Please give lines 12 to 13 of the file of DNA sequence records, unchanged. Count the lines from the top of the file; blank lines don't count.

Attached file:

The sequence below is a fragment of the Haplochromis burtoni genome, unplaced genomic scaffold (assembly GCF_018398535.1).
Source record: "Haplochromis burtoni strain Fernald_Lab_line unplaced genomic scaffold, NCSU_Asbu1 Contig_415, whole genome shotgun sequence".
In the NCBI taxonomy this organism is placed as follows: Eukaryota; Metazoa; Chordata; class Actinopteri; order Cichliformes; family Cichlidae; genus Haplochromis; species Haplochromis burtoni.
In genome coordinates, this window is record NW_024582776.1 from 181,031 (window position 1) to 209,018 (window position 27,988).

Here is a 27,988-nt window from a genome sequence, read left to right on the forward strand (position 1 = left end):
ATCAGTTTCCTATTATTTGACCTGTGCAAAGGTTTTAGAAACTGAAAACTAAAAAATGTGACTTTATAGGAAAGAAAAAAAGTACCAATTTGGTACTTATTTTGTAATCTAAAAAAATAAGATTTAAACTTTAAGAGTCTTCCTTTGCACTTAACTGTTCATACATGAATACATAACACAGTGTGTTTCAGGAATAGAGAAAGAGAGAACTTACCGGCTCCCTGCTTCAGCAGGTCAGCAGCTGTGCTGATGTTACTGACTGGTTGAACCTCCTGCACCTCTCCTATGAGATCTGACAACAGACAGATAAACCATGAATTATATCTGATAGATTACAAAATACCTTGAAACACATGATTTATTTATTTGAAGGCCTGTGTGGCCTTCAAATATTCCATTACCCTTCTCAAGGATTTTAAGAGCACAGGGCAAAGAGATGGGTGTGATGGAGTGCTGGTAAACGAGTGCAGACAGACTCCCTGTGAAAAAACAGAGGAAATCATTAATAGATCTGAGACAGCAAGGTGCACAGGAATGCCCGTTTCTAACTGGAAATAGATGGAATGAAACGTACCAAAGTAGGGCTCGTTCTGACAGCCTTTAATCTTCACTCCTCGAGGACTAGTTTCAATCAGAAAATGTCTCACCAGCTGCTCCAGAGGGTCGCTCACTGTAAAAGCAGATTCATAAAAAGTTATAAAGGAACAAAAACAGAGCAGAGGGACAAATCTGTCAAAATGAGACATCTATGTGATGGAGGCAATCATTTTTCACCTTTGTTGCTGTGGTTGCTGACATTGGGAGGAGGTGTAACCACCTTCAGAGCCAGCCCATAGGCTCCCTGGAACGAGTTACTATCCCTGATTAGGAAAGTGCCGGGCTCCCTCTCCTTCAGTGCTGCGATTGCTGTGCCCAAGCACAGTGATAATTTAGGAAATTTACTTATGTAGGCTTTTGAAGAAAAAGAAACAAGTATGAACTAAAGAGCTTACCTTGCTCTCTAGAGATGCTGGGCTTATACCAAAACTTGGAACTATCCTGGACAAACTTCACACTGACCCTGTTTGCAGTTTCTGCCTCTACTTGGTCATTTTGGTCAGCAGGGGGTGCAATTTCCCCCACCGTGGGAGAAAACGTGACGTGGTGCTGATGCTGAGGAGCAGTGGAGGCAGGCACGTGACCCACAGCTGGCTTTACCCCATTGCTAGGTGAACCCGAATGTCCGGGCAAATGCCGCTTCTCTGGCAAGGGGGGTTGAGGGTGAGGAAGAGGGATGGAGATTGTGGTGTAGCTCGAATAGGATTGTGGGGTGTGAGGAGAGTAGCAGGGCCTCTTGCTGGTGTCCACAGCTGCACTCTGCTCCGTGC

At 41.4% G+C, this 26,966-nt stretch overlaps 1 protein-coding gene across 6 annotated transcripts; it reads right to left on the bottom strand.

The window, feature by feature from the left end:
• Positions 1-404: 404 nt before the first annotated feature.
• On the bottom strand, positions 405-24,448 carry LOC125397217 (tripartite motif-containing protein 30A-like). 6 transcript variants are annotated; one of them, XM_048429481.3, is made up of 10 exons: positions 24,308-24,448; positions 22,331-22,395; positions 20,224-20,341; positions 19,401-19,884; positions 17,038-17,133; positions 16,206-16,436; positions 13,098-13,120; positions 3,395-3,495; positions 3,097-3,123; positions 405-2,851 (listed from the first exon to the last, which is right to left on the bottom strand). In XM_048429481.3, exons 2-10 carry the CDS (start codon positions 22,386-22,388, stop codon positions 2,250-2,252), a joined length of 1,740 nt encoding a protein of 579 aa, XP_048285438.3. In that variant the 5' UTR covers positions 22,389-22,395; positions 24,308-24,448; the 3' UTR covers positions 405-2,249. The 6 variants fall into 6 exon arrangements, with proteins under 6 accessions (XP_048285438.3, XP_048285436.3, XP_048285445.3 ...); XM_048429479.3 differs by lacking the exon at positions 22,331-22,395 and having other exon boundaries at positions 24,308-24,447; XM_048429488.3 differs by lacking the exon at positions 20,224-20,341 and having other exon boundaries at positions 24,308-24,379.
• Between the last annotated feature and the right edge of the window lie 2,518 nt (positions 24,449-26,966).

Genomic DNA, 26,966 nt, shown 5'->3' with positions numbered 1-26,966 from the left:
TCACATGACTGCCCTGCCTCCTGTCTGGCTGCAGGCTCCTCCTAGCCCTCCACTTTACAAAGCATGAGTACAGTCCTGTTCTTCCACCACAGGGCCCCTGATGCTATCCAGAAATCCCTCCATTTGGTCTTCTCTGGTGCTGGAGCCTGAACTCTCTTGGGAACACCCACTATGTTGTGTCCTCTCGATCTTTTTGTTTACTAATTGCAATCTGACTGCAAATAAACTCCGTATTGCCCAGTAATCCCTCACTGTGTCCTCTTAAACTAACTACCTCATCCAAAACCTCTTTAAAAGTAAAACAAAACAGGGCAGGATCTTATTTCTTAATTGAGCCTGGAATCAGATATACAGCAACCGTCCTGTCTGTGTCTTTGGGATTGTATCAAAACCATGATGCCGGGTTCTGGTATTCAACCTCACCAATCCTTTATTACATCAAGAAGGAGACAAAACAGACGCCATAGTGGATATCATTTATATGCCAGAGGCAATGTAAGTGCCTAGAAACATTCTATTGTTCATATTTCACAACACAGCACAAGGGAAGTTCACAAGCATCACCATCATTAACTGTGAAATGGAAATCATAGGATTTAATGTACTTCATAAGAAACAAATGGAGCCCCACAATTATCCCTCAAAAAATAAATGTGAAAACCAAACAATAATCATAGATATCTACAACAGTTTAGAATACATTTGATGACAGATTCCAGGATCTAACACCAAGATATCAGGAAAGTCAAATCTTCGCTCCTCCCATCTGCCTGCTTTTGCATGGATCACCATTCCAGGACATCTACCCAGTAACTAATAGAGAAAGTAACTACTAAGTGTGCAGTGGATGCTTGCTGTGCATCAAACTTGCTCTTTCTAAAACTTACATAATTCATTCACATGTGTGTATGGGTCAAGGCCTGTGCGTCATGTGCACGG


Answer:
Genomic DNA, 26,966 nt, shown 5'->3' with positions numbered 1-26,966 from the left:
TCACATGACTGCCCTGCCTCCTGTCTGGCTGCAGGCTCCTCCTAGCCCTCCACTTTACAAAGCATGAGTACAGTCCTGTTCTTCCACCACAGGGCCCCTGATGCTATCCAGAAATCCCTCCATTTGGTCTTCTCTGGTGCTGGAGCCTGAACTCTCTTGGGAACACCCACTATGTTGTGTCCTCTCGATCTTTTTGTTTACTAATTGCAATCTGACTGCAAATAAACTCCGTATTGCCCAGTAATCCCTCACTGTGTCCTCTTAAACTAACTACCTCATCCAAAACCTCTTTAAAAGTAAAACAAAACAGGGCAGGATCTTATTTCTTAATTGAGCCTGGAATCAGATATACAGCAACCGTCCTGTCTGTGTCTTTGGGATTGTATCAAAACCATGATGCCGGGTTCTGGTATTCAACCTCACCAATCCTTTATTACATCAAGAAGGAGACAAAACAGACGCCATAGTGGATATCATTTATATGCCAGAGGCAATGTAAGTGCCTAGAAACATTCTATTGTTCATATTTCACAACACAGCACAAGGGAAGTTCACAAGCATCACCATCATTAACTGTGAAATGGAAATCATAGGATTTAATGTACTTCATAAGAAACAAATGGAGCCCCACAATTATCCCTCAAAAAATAAATGTGAAAACCAAACAATAATCATAGATATCTACAACAGTTTAGAATACATTTGATGACAGATTCCAGGATCTAACACCAAGATATCAGGAAAGTCAAATCTTCGCTCCTCCCATCTGCCTGCTTTTGCATGGATCACCATTCCAGGACATCTACCCAGTAACTAATAGAGAAAGTAACTACTAAGTGTGCAGTGGATGCTTGCTGTGCATCAAACTTGCTCTTTCTAAAACTTACATAATTCATTCACATGTGTGTATGGGTCAAGGCCTGTGCGTCATGTGCACGG